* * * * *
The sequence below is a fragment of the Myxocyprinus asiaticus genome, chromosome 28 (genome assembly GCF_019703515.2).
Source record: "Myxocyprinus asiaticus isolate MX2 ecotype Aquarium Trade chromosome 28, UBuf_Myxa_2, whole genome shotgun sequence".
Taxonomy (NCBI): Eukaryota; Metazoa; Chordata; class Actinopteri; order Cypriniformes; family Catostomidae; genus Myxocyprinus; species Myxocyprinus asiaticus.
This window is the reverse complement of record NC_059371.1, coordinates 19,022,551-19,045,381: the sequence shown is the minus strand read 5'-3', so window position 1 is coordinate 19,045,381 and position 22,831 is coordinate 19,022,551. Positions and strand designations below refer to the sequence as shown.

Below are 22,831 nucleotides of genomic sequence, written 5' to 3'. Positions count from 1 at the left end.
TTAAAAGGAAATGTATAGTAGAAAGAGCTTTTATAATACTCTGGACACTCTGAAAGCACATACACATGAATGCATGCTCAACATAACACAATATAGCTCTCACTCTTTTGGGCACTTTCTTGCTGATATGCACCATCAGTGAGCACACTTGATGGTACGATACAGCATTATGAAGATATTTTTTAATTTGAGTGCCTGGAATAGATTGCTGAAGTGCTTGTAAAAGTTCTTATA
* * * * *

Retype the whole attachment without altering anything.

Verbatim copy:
The sequence below is a fragment of the Myxocyprinus asiaticus genome, chromosome 28 (genome assembly GCF_019703515.2).
Source record: "Myxocyprinus asiaticus isolate MX2 ecotype Aquarium Trade chromosome 28, UBuf_Myxa_2, whole genome shotgun sequence".
Taxonomy (NCBI): Eukaryota; Metazoa; Chordata; class Actinopteri; order Cypriniformes; family Catostomidae; genus Myxocyprinus; species Myxocyprinus asiaticus.
This window is the reverse complement of record NC_059371.1, coordinates 19,022,551-19,045,381: the sequence shown is the minus strand read 5'-3', so window position 1 is coordinate 19,045,381 and position 22,831 is coordinate 19,022,551. Positions and strand designations below refer to the sequence as shown.

Below are 22,831 nucleotides of genomic sequence, written 5' to 3'. Positions count from 1 at the left end.
TTAAAAGGAAATGTATAGTAGAAAGAGCTTTTATAATACTCTGGACACTCTGAAAGCACATACACATGAATGCATGCTCAACATAACACAATATAGCTCTCACTCTTTTGGGCACTTTCTTGCTGATATGCACCATCAGTGAGCACACTTGATGGTACGATACAGCATTATGAAGATATTTTTTAATTTGAGTGCCTGGAATAGATTGCTGAAGTGCTTGTAAAAGTTCTTATA